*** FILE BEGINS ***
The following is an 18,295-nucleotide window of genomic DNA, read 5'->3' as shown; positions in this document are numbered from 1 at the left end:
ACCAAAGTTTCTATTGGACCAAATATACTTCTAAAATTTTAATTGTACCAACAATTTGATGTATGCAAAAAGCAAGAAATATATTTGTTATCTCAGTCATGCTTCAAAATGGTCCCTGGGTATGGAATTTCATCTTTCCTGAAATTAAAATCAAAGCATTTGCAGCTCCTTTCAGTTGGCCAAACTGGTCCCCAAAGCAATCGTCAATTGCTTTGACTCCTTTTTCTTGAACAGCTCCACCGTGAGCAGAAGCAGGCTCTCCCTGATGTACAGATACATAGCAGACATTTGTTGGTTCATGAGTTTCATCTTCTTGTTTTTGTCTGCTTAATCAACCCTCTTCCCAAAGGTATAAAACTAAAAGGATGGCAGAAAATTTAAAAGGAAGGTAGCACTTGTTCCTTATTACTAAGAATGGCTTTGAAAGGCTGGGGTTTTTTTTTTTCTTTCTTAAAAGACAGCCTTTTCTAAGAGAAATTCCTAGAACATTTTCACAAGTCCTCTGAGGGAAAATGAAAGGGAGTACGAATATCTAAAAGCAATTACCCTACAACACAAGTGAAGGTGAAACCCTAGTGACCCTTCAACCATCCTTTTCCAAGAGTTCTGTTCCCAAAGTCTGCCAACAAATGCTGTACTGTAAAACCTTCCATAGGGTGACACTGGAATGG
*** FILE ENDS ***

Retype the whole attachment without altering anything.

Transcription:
The following is an 18,295-nucleotide window of genomic DNA, read 5'->3' as shown; positions in this document are numbered from 1 at the left end:
ACCAAAGTTTCTATTGGACCAAATATACTTCTAAAATTTTAATTGTACCAACAATTTGATGTATGCAAAAAGCAAGAAATATATTTGTTATCTCAGTCATGCTTCAAAATGGTCCCTGGGTATGGAATTTCATCTTTCCTGAAATTAAAATCAAAGCATTTGCAGCTCCTTTCAGTTGGCCAAACTGGTCCCCAAAGCAATCGTCAATTGCTTTGACTCCTTTTTCTTGAACAGCTCCACCGTGAGCAGAAGCAGGCTCTCCCTGATGTACAGATACATAGCAGACATTTGTTGGTTCATGAGTTTCATCTTCTTGTTTTTGTCTGCTTAATCAACCCTCTTCCCAAAGGTATAAAACTAAAAGGATGGCAGAAAATTTAAAAGGAAGGTAGCACTTGTTCCTTATTACTAAGAATGGCTTTGAAAGGCTGGGGTTTTTTTTTTTCTTTCTTAAAAGACAGCCTTTTCTAAGAGAAATTCCTAGAACATTTTCACAAGTCCTCTGAGGGAAAATGAAAGGGAGTACGAATATCTAAAAGCAATTACCCTACAACACAAGTGAAGGTGAAACCCTAGTGACCCTTCAACCATCCTTTTCCAAGAGTTCTGTTCCCAAAGTCTGCCAACAAATGCTGTACTGTAAAACCTTCCATAGGGTGACACTGGAATGG